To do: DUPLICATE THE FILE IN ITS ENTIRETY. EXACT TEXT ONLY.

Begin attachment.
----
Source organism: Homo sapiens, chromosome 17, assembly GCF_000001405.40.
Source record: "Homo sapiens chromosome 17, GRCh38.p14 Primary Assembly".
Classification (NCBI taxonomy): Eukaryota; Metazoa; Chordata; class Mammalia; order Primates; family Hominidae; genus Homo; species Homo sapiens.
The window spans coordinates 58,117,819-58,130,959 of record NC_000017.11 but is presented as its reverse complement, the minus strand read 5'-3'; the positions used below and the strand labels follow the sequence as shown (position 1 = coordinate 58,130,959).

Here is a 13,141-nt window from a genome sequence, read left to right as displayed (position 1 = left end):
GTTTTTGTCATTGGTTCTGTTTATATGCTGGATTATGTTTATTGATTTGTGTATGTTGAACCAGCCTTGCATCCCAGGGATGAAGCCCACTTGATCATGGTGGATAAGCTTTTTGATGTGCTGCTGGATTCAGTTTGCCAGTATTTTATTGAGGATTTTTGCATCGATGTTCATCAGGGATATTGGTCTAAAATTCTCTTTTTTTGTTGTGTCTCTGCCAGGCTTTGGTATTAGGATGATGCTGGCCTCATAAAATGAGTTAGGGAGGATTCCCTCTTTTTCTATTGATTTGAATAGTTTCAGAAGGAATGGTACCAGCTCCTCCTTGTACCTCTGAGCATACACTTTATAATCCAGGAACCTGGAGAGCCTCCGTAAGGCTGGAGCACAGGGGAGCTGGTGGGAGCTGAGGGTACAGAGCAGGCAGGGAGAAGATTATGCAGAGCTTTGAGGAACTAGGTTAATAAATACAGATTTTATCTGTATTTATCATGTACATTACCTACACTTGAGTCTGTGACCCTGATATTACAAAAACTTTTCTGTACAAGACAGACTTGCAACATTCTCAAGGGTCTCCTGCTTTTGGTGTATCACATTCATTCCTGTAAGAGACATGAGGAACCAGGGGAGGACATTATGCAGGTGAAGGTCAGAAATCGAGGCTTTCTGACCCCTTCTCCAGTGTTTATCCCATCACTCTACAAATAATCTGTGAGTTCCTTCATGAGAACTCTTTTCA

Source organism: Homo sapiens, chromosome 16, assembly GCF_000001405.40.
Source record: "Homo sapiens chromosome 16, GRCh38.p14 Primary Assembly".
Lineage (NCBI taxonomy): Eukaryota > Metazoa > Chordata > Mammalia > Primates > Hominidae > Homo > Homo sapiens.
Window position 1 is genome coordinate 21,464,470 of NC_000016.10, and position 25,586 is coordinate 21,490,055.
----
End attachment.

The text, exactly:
Source organism: Homo sapiens, chromosome 17, assembly GCF_000001405.40.
Source record: "Homo sapiens chromosome 17, GRCh38.p14 Primary Assembly".
Classification (NCBI taxonomy): Eukaryota; Metazoa; Chordata; class Mammalia; order Primates; family Hominidae; genus Homo; species Homo sapiens.
The window spans coordinates 58,117,819-58,130,959 of record NC_000017.11 but is presented as its reverse complement, the minus strand read 5'-3'; the positions used below and the strand labels follow the sequence as shown (position 1 = coordinate 58,130,959).

Here is a 13,141-nt window from a genome sequence, read left to right as displayed (position 1 = left end):
GTTTTTGTCATTGGTTCTGTTTATATGCTGGATTATGTTTATTGATTTGTGTATGTTGAACCAGCCTTGCATCCCAGGGATGAAGCCCACTTGATCATGGTGGATAAGCTTTTTGATGTGCTGCTGGATTCAGTTTGCCAGTATTTTATTGAGGATTTTTGCATCGATGTTCATCAGGGATATTGGTCTAAAATTCTCTTTTTTTGTTGTGTCTCTGCCAGGCTTTGGTATTAGGATGATGCTGGCCTCATAAAATGAGTTAGGGAGGATTCCCTCTTTTTCTATTGATTTGAATAGTTTCAGAAGGAATGGTACCAGCTCCTCCTTGTACCTCTGAGCATACACTTTATAATCCAGGAACCTGGAGAGCCTCCGTAAGGCTGGAGCACAGGGGAGCTGGTGGGAGCTGAGGGTACAGAGCAGGCAGGGAGAAGATTATGCAGAGCTTTGAGGAACTAGGTTAATAAATACAGATTTTATCTGTATTTATCATGTACATTACCTACACTTGAGTCTGTGACCCTGATATTACAAAAACTTTTCTGTACAAGACAGACTTGCAACATTCTCAAGGGTCTCCTGCTTTTGGTGTATCACATTCATTCCTGTAAGAGACATGAGGAACCAGGGGAGGACATTATGCAGGTGAAGGTCAGAAATCGAGGCTTTCTGACCCCTTCTCCAGTGTTTATCCCATCACTCTACAAATAATCTGTGAGTTCCTTCATGAGAACTCTTTTCA

Source organism: Homo sapiens, chromosome 16, assembly GCF_000001405.40.
Source record: "Homo sapiens chromosome 16, GRCh38.p14 Primary Assembly".
Lineage (NCBI taxonomy): Eukaryota > Metazoa > Chordata > Mammalia > Primates > Hominidae > Homo > Homo sapiens.
Window position 1 is genome coordinate 21,464,470 of NC_000016.10, and position 25,586 is coordinate 21,490,055.